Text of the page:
Solving the tool problem early saves valuable time, puts all team members on equal footing, and maximizes individual and team effectiveness and productivity. Once the toolset is established, the same tools can be used repeatedly.
The Right Processes
Strive to have key contributors meet as a group at least once before your effort begins, and again periodically if it is a long-term job. Meeting in person helps improve teamwork and builds trust. At the first meeting, demonstrate how the tools are used, ensure that everyone has access to the tools, and provide training if needed.
Develop a turnkey onboarding process so that people can quickly come up to speed and be productive. This onboarding includes a project/proposal plan, organization chart, roster with contact information, schedule, background materials, deliverable requirements, IT requirements, administrative processes and policies, and who to contact for answers to questions. It should be clear to each person who they report to, what their job is, how to escalate questions and concerns, and how to get help.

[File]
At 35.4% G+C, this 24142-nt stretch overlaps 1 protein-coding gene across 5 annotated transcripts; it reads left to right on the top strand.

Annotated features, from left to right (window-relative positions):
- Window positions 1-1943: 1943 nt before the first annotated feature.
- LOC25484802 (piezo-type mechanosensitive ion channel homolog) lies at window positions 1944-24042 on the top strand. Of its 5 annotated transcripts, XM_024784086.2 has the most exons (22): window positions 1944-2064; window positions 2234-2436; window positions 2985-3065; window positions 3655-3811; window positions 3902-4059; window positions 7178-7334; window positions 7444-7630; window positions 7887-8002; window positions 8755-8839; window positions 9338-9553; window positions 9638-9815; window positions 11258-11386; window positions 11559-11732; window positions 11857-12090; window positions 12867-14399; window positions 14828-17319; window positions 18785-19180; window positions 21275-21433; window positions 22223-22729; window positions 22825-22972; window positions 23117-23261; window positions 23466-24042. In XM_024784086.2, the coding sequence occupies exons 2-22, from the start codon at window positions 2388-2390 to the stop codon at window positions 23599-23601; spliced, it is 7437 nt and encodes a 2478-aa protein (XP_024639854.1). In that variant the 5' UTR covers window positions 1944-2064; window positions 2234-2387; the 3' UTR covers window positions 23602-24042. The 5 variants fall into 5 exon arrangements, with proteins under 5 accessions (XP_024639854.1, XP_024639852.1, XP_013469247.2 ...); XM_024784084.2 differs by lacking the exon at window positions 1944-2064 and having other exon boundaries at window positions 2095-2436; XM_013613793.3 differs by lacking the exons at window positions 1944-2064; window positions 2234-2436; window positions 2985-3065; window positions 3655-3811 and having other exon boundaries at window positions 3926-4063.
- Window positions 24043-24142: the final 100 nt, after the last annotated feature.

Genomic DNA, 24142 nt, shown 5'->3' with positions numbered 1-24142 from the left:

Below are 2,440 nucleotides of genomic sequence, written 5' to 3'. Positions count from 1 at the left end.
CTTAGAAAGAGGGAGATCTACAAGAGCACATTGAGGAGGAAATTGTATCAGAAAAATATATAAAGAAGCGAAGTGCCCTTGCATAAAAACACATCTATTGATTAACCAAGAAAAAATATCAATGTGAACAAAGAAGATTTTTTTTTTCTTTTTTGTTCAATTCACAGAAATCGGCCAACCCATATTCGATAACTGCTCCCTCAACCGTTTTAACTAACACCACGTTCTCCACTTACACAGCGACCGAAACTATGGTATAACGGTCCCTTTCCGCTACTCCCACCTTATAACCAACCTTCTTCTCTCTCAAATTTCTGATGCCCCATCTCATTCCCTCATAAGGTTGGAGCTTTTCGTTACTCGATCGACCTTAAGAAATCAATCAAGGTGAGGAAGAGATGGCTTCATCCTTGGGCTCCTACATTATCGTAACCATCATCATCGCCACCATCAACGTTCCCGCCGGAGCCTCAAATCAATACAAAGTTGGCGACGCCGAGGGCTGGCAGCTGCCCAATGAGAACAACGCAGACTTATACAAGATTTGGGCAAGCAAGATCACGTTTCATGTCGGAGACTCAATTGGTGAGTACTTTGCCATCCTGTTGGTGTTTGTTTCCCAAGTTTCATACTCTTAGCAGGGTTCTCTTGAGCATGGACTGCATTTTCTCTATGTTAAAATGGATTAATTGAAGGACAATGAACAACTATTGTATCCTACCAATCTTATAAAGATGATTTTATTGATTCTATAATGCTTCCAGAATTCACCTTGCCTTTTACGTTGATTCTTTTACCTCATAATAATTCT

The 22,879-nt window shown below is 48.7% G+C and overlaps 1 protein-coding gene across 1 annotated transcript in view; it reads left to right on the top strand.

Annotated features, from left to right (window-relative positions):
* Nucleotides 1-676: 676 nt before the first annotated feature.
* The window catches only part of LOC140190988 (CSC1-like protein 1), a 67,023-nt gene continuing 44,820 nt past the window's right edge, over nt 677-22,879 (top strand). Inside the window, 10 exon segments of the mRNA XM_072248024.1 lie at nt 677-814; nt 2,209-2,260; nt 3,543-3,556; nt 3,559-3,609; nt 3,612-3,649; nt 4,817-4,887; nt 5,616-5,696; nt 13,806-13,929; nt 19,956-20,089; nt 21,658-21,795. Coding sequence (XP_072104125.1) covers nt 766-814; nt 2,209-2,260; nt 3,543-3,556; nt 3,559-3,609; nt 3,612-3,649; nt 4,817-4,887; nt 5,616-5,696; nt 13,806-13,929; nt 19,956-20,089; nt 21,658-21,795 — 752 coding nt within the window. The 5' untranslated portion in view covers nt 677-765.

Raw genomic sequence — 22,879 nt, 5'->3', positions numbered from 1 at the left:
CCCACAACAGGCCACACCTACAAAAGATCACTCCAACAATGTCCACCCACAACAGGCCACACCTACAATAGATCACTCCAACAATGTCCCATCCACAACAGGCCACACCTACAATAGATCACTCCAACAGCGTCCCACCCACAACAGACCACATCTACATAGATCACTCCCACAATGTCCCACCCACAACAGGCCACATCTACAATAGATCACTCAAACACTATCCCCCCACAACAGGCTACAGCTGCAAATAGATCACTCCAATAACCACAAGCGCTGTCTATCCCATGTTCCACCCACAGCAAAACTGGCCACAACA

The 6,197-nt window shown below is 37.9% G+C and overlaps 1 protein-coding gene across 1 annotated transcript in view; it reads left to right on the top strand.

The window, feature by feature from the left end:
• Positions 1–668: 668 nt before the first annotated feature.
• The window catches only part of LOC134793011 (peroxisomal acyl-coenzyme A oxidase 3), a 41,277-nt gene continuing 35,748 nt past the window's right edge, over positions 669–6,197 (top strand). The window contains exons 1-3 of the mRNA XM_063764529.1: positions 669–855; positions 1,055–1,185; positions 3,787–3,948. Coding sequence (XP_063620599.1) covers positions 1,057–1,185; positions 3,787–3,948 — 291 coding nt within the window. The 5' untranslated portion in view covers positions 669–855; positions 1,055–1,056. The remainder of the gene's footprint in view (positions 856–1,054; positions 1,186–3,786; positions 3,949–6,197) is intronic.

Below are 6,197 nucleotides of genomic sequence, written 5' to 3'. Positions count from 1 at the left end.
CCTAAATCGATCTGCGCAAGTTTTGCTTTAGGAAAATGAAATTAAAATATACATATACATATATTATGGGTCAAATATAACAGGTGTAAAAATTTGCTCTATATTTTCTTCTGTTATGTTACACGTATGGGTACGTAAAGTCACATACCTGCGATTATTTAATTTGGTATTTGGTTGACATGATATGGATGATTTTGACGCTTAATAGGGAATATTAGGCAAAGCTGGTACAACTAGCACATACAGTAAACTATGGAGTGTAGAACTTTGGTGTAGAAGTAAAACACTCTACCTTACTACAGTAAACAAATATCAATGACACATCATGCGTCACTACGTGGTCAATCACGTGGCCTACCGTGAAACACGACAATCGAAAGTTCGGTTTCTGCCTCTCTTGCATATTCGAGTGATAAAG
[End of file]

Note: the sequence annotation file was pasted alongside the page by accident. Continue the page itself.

Whether communicating with individuals or groups, effective communication processes are critical to managing virtual teams.
Email. Improve the effectiveness and efficiency of your emails. There are plenty of suggestions on the internet for writing better emails. The book “The Hamster Revolution: How to Manage Your Email Before it Manages You,” by Mike Song, Vicki Halsey, and Tim Burress, contains great suggestions on how to write fewer emails, write better emails, and file/manage email to make yourself and your team members more productive.
Scheduling meetings. Schedule meetings with care. Invite only those who are needed, as soon as possible. Be sensitive in scheduling meetings that have participants in multiple time zones. Establish team core hours, when everyone is expected to be available for calls. Avoid spending time in meetings when you can be performing the work.
Establish a consistent meeting schedule and stick to it. Avoid any pressure to cancel regularly scheduled meetings (daily standups, weekly reviews, etc.) due to customer requests, out of a belief that doing so saves money, or when updates/news are limited. The established meetings are team members’ opportunities to raise issues, talk through the nuances of the effort, and grow as a team.